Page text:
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WOBBLY EYES (NYSTAGMUS)





 

What are wobbly eyes (nystagmus)?

Wobbly eyes, or what is medically known as nystagmus, is a condition that results in the eyes moving uncontrollably in a repetitive motion. The eyes will move up and down, or sideways, or rotate in a circular motion. As a result, children are unable to see steadily and clearly. As children get older, they may become more aware of their condition and may compensate by changing the position of their heads or nodding excessively.

What are the signs of nystagmus?

Children with nystagmus show symptoms of unusual eye movements, blurry vision and issues with their balance.


How do we treat nystagmus?

After comprehensive eye screenings, we can determine whether the child has nystagmus. When testing for wobbly eyes, we always consider refractive error as an underlying factor that may occur due to astigmatism, farsightedness and nearsightedness, and select spectacle lenses that may correct for this.

Testing how well the eyes work in unison is also important when correcting nystagmus. Also, checking for related eye problems that may cause wobbly eyes is vital when deciding on a treatment plan.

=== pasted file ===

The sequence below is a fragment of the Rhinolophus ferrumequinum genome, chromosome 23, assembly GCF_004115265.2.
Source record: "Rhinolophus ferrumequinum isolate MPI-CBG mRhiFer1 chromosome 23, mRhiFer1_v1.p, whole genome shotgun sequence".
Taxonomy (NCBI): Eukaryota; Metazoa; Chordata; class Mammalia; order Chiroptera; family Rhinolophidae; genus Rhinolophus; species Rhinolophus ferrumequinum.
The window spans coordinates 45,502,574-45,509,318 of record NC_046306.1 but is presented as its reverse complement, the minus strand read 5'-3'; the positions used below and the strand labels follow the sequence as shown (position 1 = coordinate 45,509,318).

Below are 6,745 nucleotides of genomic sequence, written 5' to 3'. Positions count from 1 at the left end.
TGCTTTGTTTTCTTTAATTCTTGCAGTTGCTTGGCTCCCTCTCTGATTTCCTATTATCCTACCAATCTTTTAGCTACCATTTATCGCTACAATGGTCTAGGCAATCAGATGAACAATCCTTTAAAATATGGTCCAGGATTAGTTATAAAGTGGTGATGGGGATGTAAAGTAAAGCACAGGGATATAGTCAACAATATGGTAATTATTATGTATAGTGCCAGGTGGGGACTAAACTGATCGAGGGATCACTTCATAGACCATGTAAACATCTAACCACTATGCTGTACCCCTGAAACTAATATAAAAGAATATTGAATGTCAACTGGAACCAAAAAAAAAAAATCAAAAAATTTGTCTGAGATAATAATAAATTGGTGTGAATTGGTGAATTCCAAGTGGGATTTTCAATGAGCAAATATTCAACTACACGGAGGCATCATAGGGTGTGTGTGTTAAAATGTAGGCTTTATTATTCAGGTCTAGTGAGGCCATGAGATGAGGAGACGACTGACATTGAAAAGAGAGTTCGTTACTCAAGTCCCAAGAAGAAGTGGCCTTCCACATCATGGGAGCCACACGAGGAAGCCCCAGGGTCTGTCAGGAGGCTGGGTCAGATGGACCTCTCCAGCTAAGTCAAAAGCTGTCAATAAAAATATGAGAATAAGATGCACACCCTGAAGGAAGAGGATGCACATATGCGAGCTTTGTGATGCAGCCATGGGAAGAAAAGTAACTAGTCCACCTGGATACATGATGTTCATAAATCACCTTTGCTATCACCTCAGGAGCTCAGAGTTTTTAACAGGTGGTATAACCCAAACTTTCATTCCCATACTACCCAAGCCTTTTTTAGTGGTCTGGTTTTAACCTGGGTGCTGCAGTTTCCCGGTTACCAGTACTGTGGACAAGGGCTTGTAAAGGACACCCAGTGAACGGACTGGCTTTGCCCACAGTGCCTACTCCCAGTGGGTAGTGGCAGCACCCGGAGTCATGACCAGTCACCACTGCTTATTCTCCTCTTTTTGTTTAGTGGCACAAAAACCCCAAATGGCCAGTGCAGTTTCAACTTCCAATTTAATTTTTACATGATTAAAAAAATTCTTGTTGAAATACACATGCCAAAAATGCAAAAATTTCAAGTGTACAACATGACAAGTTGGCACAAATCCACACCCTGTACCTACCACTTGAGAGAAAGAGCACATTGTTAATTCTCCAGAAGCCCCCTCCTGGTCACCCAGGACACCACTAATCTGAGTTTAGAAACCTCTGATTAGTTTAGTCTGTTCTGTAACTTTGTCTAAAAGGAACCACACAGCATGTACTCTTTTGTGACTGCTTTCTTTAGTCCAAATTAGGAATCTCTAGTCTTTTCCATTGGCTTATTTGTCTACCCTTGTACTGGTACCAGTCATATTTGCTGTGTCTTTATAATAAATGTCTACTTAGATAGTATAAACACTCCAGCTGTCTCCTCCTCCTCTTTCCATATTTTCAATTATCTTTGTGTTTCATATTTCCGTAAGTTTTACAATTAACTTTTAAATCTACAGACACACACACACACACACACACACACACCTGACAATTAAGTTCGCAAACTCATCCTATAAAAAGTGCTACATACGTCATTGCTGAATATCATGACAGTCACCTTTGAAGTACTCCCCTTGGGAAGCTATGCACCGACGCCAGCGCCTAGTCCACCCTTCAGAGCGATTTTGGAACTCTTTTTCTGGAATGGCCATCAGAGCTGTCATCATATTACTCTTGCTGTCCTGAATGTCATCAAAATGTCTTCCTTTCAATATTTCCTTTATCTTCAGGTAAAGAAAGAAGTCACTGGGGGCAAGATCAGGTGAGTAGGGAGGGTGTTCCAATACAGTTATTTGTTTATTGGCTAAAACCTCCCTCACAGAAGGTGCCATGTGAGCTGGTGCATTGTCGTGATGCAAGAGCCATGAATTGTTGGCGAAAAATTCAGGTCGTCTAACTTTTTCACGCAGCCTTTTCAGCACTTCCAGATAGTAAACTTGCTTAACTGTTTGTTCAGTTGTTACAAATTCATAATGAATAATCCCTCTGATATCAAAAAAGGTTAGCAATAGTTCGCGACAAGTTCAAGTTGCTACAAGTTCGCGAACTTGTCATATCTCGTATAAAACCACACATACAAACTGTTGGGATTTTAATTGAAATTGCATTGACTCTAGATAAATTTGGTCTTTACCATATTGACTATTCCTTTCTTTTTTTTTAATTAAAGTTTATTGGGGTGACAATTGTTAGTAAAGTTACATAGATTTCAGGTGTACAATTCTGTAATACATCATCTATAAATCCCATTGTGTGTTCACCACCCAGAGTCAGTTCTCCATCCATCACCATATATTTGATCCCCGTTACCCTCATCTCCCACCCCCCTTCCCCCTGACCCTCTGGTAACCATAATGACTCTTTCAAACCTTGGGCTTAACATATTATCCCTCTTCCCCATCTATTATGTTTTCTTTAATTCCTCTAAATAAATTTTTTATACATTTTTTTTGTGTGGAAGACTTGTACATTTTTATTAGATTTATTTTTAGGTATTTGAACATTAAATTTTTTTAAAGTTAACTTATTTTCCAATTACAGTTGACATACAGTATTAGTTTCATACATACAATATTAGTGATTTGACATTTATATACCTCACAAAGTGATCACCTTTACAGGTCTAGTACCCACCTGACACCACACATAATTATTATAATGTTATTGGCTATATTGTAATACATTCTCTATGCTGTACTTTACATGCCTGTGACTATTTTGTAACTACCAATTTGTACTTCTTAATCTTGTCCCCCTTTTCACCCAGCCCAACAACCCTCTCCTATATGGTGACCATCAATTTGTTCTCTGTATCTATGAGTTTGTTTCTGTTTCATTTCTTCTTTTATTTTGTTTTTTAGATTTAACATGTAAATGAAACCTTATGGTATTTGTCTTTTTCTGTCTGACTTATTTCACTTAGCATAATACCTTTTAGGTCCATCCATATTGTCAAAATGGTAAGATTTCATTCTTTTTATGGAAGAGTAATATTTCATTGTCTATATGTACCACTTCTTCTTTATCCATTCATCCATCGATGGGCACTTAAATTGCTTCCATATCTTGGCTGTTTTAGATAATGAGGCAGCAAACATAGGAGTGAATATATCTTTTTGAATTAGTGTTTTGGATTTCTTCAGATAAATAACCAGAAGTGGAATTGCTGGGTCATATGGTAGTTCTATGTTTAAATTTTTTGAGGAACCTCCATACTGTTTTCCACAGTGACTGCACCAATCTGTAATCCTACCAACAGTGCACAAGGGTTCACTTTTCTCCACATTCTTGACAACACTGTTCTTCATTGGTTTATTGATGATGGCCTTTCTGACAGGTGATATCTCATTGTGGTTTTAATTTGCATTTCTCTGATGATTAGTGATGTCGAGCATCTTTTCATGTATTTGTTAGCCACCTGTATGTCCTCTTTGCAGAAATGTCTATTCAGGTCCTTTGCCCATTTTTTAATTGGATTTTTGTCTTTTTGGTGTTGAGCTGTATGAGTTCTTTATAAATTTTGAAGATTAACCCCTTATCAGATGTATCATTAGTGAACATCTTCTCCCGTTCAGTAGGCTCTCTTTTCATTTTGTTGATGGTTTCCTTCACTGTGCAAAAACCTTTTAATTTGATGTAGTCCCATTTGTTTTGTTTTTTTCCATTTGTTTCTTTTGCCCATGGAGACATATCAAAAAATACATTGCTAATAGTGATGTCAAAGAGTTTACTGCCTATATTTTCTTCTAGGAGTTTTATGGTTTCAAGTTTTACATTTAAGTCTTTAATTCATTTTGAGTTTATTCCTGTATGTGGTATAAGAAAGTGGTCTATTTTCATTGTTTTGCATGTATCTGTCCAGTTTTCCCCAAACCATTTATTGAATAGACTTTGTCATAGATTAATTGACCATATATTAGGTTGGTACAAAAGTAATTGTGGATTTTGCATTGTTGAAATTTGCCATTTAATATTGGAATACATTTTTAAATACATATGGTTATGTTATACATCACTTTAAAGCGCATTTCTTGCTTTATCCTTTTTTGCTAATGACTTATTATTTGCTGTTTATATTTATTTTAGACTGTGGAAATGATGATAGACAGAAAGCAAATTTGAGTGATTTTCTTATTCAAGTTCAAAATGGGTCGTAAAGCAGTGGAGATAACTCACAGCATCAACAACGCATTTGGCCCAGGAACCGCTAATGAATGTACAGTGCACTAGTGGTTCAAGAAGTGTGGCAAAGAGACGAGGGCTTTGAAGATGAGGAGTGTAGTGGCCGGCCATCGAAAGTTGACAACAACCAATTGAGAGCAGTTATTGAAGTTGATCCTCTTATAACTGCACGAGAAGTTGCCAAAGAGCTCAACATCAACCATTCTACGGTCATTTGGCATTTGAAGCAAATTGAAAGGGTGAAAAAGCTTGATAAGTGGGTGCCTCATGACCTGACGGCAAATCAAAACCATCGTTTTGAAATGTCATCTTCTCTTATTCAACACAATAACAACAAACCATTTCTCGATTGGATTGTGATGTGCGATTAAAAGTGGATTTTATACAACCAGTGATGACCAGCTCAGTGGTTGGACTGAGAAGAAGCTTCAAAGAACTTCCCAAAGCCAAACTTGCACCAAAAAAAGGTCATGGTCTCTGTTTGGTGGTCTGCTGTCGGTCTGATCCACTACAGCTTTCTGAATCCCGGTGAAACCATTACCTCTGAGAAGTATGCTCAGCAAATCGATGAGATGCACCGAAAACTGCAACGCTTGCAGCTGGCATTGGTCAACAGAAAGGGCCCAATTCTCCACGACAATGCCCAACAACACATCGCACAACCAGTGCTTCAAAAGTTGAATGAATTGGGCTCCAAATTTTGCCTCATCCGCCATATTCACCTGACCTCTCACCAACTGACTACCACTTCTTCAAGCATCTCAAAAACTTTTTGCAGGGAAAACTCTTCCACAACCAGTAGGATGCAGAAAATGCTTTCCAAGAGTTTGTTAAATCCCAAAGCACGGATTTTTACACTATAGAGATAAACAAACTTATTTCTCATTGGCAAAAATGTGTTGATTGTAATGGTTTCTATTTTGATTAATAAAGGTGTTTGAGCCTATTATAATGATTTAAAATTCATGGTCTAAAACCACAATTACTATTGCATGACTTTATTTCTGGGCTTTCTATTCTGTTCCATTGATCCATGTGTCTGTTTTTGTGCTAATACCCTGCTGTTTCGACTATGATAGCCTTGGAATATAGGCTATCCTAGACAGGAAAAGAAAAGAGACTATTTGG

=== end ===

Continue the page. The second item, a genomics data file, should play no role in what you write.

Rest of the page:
Although contact lenses and prescription glasses do not permanently resolve nystagmus, eyewear will help reduce symptoms of refractive error.

Corrective eye muscle repair is a delicate procedure performed to treat wiggly eyes (nystagmus) or squint (strabismus). Eye muscle realignment involves adjusting the eye’s muscles to realign the appearance of one or both eyes.

Typically, here at the Atlantic Eye Centre, we discuss all treatment options with parents for them to be part of whatever plan is recommended for their child.


How soon should you treat wobbly eyes in children?

Diagnosing the cause and treating nystagmus should occur as soon as possible. Treatment depends on the child’s underlying condition.

 

“Vision is the true creative rhythm”

- Robert Delaunay